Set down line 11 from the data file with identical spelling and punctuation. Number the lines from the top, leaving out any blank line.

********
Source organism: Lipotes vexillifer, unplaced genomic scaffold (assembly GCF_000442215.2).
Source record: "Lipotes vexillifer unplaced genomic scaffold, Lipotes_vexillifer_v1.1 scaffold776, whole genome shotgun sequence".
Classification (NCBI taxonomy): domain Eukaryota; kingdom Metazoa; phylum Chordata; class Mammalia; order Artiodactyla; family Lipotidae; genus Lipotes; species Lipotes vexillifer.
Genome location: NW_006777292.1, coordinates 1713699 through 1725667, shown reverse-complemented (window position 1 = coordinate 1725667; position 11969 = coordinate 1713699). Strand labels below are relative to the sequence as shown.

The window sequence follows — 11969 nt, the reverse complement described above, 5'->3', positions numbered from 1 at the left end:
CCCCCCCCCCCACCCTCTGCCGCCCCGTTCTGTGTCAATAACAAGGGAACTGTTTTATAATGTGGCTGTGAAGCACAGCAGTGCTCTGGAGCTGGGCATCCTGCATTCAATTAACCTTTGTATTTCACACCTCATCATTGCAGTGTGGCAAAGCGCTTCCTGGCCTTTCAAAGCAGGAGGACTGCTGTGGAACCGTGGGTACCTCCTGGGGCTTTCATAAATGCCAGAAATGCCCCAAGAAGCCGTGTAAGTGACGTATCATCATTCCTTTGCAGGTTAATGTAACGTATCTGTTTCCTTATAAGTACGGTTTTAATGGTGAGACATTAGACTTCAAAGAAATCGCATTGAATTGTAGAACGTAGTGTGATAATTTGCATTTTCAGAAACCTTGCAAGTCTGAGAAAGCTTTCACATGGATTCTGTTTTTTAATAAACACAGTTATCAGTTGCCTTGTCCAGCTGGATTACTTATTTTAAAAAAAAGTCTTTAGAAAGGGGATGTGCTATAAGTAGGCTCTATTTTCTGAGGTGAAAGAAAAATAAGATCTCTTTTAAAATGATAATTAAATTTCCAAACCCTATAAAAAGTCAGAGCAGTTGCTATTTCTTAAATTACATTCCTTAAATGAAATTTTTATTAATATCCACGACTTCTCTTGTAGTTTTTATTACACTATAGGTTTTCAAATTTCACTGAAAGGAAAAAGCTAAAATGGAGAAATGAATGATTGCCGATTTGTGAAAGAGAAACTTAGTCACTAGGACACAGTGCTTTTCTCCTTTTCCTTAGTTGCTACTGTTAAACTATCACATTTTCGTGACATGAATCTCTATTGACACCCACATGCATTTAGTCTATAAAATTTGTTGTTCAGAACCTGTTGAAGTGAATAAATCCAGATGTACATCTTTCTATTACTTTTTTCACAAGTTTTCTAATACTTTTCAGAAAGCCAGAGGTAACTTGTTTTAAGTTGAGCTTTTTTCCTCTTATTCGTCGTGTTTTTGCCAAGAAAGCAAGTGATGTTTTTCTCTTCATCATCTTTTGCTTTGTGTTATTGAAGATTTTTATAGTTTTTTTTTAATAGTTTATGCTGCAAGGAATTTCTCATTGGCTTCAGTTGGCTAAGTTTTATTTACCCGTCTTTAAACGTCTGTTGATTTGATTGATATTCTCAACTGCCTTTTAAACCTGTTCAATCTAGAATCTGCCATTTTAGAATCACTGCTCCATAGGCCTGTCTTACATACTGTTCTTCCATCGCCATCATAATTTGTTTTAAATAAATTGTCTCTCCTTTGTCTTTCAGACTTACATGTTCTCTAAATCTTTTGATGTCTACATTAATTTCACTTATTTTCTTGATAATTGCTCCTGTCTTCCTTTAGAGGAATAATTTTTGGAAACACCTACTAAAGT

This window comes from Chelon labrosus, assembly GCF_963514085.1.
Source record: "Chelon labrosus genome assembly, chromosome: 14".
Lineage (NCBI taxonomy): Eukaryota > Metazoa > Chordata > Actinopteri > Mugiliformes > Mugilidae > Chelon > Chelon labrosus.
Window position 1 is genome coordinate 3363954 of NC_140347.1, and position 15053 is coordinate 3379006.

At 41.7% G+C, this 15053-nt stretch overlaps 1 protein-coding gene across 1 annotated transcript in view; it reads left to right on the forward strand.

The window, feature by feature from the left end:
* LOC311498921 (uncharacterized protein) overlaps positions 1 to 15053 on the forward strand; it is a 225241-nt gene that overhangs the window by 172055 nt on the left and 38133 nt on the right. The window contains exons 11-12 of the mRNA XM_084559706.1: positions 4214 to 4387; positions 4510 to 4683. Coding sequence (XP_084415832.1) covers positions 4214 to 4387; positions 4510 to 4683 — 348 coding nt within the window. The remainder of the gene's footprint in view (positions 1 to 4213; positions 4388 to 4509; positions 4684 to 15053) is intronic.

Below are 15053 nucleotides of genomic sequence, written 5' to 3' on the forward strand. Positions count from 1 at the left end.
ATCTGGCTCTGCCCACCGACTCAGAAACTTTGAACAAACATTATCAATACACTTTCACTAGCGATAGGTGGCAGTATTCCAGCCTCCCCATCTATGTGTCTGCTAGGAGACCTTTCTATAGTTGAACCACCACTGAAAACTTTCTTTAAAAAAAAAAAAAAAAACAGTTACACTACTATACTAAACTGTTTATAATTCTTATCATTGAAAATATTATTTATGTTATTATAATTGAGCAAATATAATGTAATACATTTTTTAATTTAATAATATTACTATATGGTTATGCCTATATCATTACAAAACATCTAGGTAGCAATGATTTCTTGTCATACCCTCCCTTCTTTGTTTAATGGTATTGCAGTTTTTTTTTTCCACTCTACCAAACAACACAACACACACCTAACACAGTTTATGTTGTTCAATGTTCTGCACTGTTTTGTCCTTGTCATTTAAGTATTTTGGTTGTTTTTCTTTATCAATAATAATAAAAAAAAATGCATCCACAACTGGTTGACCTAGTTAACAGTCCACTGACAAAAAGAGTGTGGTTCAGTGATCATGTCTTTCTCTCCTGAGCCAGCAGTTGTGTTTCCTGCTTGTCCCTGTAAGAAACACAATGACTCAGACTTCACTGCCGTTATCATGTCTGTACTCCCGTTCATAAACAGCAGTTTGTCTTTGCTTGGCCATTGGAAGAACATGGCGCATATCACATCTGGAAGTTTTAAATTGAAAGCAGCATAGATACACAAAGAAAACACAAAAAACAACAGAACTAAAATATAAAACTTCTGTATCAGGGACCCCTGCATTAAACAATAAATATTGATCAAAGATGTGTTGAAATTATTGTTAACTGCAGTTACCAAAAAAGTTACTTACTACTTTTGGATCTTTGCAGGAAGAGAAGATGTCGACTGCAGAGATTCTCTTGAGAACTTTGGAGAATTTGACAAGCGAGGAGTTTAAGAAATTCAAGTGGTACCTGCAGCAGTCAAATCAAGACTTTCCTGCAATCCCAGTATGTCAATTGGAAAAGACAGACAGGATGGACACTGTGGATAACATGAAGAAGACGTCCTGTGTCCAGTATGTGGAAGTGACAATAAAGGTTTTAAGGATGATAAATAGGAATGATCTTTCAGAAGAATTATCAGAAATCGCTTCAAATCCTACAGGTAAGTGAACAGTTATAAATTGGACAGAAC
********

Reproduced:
At 41.7% G+C, this 15053-nt stretch overlaps 1 protein-coding gene across 1 annotated transcript in view; it reads left to right on the forward strand.